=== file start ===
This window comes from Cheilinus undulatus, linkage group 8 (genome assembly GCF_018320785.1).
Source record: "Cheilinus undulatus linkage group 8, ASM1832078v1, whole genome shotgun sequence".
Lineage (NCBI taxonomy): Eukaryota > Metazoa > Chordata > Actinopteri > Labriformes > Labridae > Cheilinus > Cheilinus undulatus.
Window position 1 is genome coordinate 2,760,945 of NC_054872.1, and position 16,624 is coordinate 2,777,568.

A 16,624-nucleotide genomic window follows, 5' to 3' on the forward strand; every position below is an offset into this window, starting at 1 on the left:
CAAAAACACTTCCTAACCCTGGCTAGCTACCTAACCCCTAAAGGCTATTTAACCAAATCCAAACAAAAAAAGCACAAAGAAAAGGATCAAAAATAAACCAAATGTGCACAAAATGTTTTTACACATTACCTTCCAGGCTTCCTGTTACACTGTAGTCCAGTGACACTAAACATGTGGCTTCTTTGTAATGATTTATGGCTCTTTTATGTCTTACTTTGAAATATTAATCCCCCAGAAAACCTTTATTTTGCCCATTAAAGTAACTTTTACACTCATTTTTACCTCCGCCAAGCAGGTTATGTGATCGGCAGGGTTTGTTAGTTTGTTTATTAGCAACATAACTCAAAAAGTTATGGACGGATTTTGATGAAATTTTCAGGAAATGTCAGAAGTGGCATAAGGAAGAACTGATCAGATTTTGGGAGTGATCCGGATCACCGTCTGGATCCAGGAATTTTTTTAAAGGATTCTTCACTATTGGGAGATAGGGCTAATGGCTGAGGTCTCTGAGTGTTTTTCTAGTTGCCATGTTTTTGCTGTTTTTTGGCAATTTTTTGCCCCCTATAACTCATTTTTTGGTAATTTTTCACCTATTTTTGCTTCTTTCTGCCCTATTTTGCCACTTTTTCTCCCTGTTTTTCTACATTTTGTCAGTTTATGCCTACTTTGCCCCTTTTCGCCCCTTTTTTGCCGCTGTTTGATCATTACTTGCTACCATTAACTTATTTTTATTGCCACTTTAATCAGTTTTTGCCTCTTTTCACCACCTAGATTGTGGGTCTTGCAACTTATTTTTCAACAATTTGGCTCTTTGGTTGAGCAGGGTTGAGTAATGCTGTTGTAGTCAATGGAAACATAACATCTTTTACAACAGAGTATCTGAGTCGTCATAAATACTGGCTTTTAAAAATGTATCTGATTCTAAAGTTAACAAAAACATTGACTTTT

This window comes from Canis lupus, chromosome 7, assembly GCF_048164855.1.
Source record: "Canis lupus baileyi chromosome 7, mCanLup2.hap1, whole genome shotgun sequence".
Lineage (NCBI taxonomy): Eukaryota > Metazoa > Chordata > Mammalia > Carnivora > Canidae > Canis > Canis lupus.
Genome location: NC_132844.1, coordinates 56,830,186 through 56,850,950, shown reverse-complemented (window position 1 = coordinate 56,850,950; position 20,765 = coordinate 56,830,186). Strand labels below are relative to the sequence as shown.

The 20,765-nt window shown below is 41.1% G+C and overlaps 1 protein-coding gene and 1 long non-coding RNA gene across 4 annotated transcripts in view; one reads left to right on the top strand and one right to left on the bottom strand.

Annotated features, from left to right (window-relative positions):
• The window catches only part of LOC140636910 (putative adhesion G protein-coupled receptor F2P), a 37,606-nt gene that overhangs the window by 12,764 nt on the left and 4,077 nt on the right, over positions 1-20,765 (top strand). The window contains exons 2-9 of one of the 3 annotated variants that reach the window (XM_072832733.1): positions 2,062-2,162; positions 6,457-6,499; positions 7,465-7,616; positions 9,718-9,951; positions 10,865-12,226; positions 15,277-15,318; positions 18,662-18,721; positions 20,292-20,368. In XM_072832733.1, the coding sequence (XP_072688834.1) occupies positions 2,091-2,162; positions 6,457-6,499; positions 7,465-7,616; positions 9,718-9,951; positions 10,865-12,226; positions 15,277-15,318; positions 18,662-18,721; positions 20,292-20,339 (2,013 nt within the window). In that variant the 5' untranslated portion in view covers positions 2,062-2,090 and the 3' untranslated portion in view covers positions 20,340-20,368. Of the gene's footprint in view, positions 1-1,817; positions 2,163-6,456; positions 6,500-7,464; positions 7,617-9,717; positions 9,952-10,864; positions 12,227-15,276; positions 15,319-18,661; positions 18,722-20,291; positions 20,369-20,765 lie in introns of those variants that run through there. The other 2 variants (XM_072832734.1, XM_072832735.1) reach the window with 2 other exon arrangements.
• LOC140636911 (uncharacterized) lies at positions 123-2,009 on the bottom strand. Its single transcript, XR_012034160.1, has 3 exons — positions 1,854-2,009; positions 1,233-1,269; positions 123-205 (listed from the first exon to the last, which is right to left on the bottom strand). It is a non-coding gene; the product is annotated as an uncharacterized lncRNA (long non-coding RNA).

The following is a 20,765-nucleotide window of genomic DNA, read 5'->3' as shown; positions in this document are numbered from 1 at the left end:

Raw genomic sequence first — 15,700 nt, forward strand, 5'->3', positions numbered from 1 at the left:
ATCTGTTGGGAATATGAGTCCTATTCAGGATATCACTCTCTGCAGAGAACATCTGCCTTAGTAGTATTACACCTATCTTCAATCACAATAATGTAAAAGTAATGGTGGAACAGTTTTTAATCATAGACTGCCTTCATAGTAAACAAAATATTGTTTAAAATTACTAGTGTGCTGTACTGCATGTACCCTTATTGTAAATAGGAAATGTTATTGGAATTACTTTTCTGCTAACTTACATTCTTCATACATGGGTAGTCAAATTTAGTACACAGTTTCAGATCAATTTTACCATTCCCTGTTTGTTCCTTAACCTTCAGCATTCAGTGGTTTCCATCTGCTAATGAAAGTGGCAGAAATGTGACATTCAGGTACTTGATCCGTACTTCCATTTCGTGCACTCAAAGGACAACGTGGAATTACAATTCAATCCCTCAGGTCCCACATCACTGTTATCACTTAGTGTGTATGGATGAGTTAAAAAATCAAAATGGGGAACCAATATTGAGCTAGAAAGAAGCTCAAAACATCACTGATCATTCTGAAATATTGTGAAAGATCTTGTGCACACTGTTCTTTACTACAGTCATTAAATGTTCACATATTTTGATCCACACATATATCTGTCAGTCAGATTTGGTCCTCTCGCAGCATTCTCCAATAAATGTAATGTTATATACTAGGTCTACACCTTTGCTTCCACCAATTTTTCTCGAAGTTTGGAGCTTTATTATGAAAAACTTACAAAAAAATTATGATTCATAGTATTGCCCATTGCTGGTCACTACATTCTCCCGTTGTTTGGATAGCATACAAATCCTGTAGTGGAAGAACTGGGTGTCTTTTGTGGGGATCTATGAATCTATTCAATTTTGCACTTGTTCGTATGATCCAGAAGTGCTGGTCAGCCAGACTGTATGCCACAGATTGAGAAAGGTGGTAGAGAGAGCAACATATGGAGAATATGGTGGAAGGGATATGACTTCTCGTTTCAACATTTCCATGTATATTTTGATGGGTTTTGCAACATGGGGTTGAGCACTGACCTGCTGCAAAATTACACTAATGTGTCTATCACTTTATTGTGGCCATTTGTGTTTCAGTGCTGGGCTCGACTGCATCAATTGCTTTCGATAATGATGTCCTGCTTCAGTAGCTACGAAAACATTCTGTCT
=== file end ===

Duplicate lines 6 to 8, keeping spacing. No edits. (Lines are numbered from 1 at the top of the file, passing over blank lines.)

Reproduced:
CAAAAACACTTCCTAACCCTGGCTAGCTACCTAACCCCTAAAGGCTATTTAACCAAATCCAAACAAAAAAAGCACAAAGAAAAGGATCAAAAATAAACCAAATGTGCACAAAATGTTTTTACACATTACCTTCCAGGCTTCCTGTTACACTGTAGTCCAGTGACACTAAACATGTGGCTTCTTTGTAATGATTTATGGCTCTTTTATGTCTTACTTTGAAATATTAATCCCCCAGAAAACCTTTATTTTGCCCATTAAAGTAACTTTTACACTCATTTTTACCTCCGCCAAGCAGGTTATGTGATCGGCAGGGTTTGTTAGTTTGTTTATTAGCAACATAACTCAAAAAGTTATGGACGGATTTTGATGAAATTTTCAGGAAATGTCAGAAGTGGCATAAGGAAGAACTGATCAGATTTTGGGAGTGATCCGGATCACCGTCTGGATCCAGGAATTTTTTTAAAGGATTCTTCACTATTGGGAGATAGGGCTAATGGCTGAGGTCTCTGAGTGTTTTTCTAGTTGCCATGTTTTTGCTGTTTTTTGGCAATTTTTTGCCCCCTATAACTCATTTTTTGGTAATTTTTCACCTATTTTTGCTTCTTTCTGCCCTATTTTGCCACTTTTTCTCCCTGTTTTTCTACATTTTGTCAGTTTATGCCTACTTTGCCCCTTTTCGCCCCTTTTTTGCCGCTGTTTGATCATTACTTGCTACCATTAACTTATTTTTATTGCCACTTTAATCAGTTTTTGCCTCTTTTCACCACCTAGATTGTGGGTCTTGCAACTTATTTTTCAACAATTTGGCTCTTTGGTTGAGCAGGGTTGAGTAATGCTGTTGTAGTCAATGGAAACATAACATCTTTTACAACAGAGTATCTGAGTCGTCATAAATACTGGCTTTTAAAAATGTATCTGATTCTAAAGTTAACAAAAACATTGACTTTT

This window comes from Canis lupus, chromosome 7, assembly GCF_048164855.1.
Source record: "Canis lupus baileyi chromosome 7, mCanLup2.hap1, whole genome shotgun sequence".